The middle eastern nation of Lebanon has been suffering its worst civil and economic crisis since its civil war in the mid-1970s. With no end in sight, the desperate yet resourceful population may start to explore Bitcoin as a weapon against the corrupt political and banking system.
BeInCrypto first reported on the civil unrest in Lebanon in October. Demonstrators took to the streets to voice their objections to a planned tax hike on tobacco, fuel, and telecom tariffs. As is often the case, this quickly morphed into a general movement against political and financial corruption.
Bitcoin the Alternative
As the protests kicked off, the nation’s banks were quick to shut their doors. When they reopened, after weeks of essentially denying depositors the right to access their own money, the institutions enforced harsh withdrawal limits and restricted international transfers. According to EuroMoney, the resulting demand for US dollars has created a black market that has seen the exchange rate increase by around 33 percent, despite the Lebanese pound being officially pegged to the US dollar.
BeInCrypto has reported on numerous examples of similarly restrictive banking policies being a potential catalyst for Bitcoin adoption. Since Bitcoin is free from the inflationary pressures of overzealous central banks, many analysts have argued that it can serve as a way for a population to “opt out” of an economy and as a check to the power of banks.
What might set Lebanon apart from similarly unstable nations is how self-reliant the population there can be. In the wake of the worsening economic situation there, the people are coming together to help one another, without the input of the authorities.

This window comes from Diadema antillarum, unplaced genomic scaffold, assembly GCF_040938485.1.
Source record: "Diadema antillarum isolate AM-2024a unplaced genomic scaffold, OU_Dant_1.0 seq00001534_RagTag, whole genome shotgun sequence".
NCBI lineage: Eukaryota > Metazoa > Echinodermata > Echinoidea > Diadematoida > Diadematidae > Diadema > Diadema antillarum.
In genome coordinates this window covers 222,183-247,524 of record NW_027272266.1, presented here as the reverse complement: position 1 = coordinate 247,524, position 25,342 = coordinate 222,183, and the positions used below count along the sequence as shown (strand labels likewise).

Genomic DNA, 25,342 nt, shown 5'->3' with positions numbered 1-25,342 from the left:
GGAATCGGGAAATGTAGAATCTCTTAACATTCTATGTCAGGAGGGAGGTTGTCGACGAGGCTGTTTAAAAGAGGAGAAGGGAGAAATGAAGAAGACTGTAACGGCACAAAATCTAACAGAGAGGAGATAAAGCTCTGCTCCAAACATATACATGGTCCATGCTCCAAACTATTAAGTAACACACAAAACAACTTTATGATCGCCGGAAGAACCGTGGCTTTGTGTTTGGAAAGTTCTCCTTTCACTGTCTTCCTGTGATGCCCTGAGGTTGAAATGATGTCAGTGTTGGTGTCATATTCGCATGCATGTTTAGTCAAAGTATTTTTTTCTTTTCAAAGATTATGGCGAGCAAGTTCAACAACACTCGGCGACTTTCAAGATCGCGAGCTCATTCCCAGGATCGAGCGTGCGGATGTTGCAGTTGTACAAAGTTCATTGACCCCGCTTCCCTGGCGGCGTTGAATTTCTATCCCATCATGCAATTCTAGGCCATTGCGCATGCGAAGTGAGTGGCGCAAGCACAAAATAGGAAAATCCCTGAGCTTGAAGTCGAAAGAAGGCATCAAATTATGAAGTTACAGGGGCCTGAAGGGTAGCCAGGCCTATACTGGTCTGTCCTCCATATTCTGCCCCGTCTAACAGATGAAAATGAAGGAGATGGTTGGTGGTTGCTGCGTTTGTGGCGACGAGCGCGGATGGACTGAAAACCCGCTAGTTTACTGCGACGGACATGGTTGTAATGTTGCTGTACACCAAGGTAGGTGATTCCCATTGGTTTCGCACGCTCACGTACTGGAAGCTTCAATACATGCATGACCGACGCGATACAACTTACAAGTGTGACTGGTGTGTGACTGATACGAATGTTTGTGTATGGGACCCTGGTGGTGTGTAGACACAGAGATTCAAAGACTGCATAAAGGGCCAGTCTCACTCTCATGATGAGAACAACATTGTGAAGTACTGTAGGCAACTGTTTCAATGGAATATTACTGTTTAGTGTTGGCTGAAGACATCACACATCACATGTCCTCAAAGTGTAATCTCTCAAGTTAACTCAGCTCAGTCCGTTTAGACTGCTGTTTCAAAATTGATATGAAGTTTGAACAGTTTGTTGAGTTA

In the following video, an Al Jazeera reporter documents initiatives run by the people themselves to help others survive the ongoing hardship. Bakers have been offering free bread to the poor and, according to an APNews report, some citizens have formed a WhatsApp group to help raise funds for those worst off in society.
Despite their quickness to turn to the community rather than authorities, it would, of course, be naive to suggest that the Lebanese people will suddenly adopt Bitcoin as a further act of protest. With many people facing a choice between starvation and suicide, learning about Bitcoin is probably a long way from most citizens’ agendas.
That said, Bitcoin does offer an alternative to the centralized and often corrupt banking systems that are frequently at the heart of such incidents of civil unrest. The longer Bitcoin exists as a potential check to these institutions, the more likely it is that a population will become desperate enough to fully reject their own fiat system in favor of an alternative.
With major unrest occurring more frequently around the world, information about just how corrupt the current system is can only spread. Such knowledge could well lay the groundwork for a mass adoption of Bitcoin in the future.